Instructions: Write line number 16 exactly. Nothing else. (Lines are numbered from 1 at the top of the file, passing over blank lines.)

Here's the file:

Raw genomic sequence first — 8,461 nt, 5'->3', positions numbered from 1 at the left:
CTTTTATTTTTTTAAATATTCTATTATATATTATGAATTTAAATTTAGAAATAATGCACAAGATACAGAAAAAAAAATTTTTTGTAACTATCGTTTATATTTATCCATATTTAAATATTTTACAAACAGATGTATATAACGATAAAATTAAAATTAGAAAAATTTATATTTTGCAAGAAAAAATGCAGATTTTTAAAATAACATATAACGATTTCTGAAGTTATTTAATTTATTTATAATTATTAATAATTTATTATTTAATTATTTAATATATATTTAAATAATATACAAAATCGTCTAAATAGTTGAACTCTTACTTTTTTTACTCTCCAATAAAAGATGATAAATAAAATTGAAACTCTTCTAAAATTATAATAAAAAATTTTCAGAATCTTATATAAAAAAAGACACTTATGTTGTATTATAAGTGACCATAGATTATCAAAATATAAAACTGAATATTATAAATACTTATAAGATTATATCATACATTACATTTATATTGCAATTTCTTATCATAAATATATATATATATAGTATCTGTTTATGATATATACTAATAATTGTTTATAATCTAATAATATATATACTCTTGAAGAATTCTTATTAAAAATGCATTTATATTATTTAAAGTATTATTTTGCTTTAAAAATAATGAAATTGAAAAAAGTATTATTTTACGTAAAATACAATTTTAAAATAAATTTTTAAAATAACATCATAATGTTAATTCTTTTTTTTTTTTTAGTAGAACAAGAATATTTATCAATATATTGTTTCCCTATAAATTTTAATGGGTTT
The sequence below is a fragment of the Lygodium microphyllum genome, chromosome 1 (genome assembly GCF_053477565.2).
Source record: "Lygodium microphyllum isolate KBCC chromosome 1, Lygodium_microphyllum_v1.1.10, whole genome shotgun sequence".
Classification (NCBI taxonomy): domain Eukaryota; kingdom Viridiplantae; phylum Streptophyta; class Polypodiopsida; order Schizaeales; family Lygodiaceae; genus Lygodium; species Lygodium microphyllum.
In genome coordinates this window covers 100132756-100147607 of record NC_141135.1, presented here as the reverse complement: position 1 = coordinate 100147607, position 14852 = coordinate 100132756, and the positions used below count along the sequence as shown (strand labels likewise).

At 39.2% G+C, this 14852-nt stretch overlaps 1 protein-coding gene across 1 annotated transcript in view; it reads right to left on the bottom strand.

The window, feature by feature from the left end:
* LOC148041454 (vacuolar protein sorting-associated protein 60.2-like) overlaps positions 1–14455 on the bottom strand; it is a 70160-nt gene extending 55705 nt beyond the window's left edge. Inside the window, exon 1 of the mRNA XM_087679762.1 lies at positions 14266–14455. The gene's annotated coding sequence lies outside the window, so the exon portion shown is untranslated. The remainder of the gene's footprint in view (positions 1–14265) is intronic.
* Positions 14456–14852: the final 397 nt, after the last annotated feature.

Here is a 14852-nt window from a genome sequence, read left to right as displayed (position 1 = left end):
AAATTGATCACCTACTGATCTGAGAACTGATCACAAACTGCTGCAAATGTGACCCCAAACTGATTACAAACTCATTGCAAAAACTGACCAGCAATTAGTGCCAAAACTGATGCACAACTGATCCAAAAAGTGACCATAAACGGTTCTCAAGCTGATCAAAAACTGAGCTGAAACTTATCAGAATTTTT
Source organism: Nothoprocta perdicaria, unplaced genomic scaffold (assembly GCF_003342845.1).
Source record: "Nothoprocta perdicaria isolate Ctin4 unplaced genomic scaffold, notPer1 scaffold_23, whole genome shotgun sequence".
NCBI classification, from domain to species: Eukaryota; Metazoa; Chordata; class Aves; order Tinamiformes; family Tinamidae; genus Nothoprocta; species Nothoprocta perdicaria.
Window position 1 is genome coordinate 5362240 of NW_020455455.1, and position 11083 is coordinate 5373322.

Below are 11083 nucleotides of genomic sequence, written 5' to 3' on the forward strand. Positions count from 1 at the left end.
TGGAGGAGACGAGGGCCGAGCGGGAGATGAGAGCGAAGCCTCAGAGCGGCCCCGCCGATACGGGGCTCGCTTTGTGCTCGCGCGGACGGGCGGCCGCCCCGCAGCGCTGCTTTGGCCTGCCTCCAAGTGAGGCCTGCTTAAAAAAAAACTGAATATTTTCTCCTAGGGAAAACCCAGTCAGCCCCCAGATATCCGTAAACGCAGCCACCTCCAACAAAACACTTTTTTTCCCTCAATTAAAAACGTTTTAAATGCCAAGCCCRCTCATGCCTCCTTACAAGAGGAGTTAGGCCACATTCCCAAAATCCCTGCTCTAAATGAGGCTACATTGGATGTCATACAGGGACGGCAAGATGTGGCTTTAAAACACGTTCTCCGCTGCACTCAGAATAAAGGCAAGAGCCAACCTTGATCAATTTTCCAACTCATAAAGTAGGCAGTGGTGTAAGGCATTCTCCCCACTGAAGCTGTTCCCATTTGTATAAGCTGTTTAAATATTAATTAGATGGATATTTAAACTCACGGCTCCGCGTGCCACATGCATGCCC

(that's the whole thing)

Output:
Window position 1 is genome coordinate 5362240 of NW_020455455.1, and position 11083 is coordinate 5373322.